I asked my four and a half year old what she wanted to wear this morning and she said, "I want you to make me something to wear."  So I made her a skirt from the cut off bottoms from hubby's pants.  They had a huge hole in the knee and I cut them off a few days ago and made them into shorts.  So I had two legs and didn't know how to use them.  Skirt for Jenny!  She's super happy, too. Cheesy

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Baby Shower in a Box

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« Reply #587 on: February 20, 2010 11:46:24 AM »

And I know what I'm going to say next is controversial, but I think many people are healthier and at their healthy weight, and have more energy and feel better when they do not eat dairy (especially) or gluten (or even all grains). It is possible to cut both of these out of your diet and get all the nutrients you need if you just stay aware of what you are eating. You cannot say that about cutting out vegetables, fruits and protein. And good fats. Fats are good!

It is not so much that saying no to all dairy and grain products is wrong for you, but it is wrong for most of the world. Let me explain.

My doctor told me to eat the South Beach diet. It made me ill, I had no energy and I gained 7 pounds. Milk goes through me, as does most meat and I seem to be developing an 'issue' with some tree nuts. However, cheese and yogurt are my friends, as I can easily digest those as an easy protein. Meat, as I said, can make me ill for days and chicken rarely stays down. Fish, of all sorts, is the rare exception to this general rule. Beans are a near daily in this house, but even I need to change a bit now and then. Oh, and I hate tofu. Sorry.

Grains give me energy, I feel clean and empowered and clear headed all day.

I think that we all need to remember that each person's dietary needs are as individual as the person themselves.

I do wish more people would pay attention to what goes into their mouths. Healthier foods do tend to be cheaper once you factor in nutrition. If you choose a $1 pack of sticky cinnamon buns, you could feed three people for two breakfasts. But if you feed those same three people an apple (fiber, minerals, vitamins), a piece of whole grain bread (protein, grains, minerals) and make a glass of milk, soy or dairy, (protein, protein, protein), it might cost about $2. Yes, you have spent more, but it will make you feel full longer, concentrate better and see the doctor less.
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« Reply #588 on: February 20, 2010 12:57:56 PM »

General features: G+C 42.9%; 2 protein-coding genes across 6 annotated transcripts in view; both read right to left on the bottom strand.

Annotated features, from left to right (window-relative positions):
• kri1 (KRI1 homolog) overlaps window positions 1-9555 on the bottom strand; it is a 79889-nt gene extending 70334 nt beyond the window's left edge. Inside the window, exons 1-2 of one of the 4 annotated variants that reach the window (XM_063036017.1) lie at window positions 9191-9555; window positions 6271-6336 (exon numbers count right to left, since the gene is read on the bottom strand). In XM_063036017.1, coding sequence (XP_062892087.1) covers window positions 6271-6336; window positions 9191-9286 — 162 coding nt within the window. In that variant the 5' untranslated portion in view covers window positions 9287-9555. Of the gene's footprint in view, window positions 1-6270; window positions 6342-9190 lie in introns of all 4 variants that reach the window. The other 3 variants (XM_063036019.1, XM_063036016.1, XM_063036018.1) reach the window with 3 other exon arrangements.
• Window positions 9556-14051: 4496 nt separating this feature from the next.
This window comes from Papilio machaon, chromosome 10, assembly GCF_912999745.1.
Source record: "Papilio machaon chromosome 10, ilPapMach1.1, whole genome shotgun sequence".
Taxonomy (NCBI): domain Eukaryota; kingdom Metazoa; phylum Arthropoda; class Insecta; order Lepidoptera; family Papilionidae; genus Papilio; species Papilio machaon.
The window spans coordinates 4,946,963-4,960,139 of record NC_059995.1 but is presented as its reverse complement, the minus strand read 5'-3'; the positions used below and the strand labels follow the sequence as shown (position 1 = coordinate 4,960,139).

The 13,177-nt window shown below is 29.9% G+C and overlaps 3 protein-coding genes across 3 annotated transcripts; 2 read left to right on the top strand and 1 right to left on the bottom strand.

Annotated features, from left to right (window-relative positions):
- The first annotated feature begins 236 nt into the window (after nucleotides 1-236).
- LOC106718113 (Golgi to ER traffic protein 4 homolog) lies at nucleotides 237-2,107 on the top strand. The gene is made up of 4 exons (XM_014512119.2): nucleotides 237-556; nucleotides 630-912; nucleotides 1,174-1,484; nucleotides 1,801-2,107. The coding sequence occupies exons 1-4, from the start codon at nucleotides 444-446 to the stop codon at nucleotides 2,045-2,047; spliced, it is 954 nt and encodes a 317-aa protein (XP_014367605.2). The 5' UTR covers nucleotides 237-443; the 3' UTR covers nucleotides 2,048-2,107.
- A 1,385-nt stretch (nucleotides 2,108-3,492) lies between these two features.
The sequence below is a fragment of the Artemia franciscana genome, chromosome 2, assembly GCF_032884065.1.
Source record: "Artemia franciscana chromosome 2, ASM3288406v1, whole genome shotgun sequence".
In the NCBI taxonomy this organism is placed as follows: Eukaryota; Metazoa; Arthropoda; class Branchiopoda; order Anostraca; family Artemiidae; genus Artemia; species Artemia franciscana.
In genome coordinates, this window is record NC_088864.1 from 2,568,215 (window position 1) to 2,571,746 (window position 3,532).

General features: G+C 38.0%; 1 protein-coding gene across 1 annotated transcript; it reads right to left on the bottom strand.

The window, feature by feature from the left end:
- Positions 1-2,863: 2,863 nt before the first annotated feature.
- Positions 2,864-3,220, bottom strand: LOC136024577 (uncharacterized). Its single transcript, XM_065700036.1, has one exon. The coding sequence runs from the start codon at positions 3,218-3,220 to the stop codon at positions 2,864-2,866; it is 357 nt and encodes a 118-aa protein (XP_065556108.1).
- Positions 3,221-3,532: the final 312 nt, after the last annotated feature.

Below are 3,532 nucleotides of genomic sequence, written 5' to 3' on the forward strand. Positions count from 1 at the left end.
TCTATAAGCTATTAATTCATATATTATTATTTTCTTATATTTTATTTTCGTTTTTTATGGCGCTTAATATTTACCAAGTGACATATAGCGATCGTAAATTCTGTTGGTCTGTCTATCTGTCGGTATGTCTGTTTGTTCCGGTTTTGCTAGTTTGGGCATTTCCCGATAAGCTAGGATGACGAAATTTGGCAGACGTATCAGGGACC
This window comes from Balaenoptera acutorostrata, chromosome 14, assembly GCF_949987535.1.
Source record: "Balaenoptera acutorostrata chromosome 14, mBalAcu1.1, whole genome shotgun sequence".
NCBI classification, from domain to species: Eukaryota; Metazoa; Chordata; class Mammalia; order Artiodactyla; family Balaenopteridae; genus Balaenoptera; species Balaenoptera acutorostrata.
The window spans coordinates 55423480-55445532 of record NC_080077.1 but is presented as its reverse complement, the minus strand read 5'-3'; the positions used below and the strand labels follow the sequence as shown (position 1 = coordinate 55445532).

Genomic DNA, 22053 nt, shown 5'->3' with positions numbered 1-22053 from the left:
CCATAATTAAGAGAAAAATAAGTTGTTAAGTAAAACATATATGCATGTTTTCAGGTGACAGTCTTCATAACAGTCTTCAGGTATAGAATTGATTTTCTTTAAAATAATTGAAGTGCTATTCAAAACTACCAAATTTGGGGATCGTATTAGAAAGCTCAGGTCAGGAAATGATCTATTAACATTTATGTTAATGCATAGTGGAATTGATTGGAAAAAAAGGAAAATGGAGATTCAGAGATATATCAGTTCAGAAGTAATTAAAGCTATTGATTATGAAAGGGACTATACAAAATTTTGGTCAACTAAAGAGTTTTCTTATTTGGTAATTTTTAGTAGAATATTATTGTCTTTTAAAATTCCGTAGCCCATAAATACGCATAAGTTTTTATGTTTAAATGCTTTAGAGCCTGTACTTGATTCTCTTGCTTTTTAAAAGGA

Cute skirt, itchy!

rottenlittleboys - absolutely! I didn't take my story far enough. Whole foods are the way to go, but you have to figure out what works for your body. I'm envious of people who thrive on a vegetarian or grain/dairy-based diet, I would LOVE to be able to eat that way - for many reasons. It just doesn't work for me. Similarly, what works for some people, isn't working for you. That's why there are so many diets and ways of eating -one thing doesn't work for all. That's why I'm a fan of the Integrative Institute of Nutrition - they look at all options.

But when there are so many options, it can be overwhelming. And then if there are food sensitivities and food allergies it confounds the issue more! I like what itchy said about remaining flexible. And the changes she made - she didn't say whether she made them all at once or not, but I'm sure they made a big difference. And they are easily made in "baby steps."
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Very soon I'm going to graduate to shawls and sweaters!
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« Reply #589 on: February 20, 2010 02:07:58 PM »

Cute skirt, itchy!

rottenlittleboys - absolutely! I didn't take my story far enough. Whole foods are the way to go, but you have to figure out what works for your body. I'm envious of people who thrive on a vegetarian or grain/dairy-based diet, I would LOVE to be able to eat that way - for many reasons. It just doesn't work for me. Similarly, what works for some people, isn't working for you. That's why there are so many diets and ways of eating -one thing doesn't work for all. That's why I'm a fan of the Integrative Institute of Nutrition - they look at all options.

But when there are so many options, it can be overwhelming. And then if there are food sensitivities and food allergies it confounds the issue more! I like what itchy said about remaining flexible. And the changes she made - she didn't say whether she made them all at once or not, but I'm sure they made a big difference. And they are easily made in "baby steps."

Indeed, they are easily made in baby steps. My husband must eat meat, or he becomes ill and lacks energy. If it weren't for him, I doubt I would ever eat meat again.

But mostly, I agree with your idea that we all need to learn to listen to how our bodies best respond to what we eat.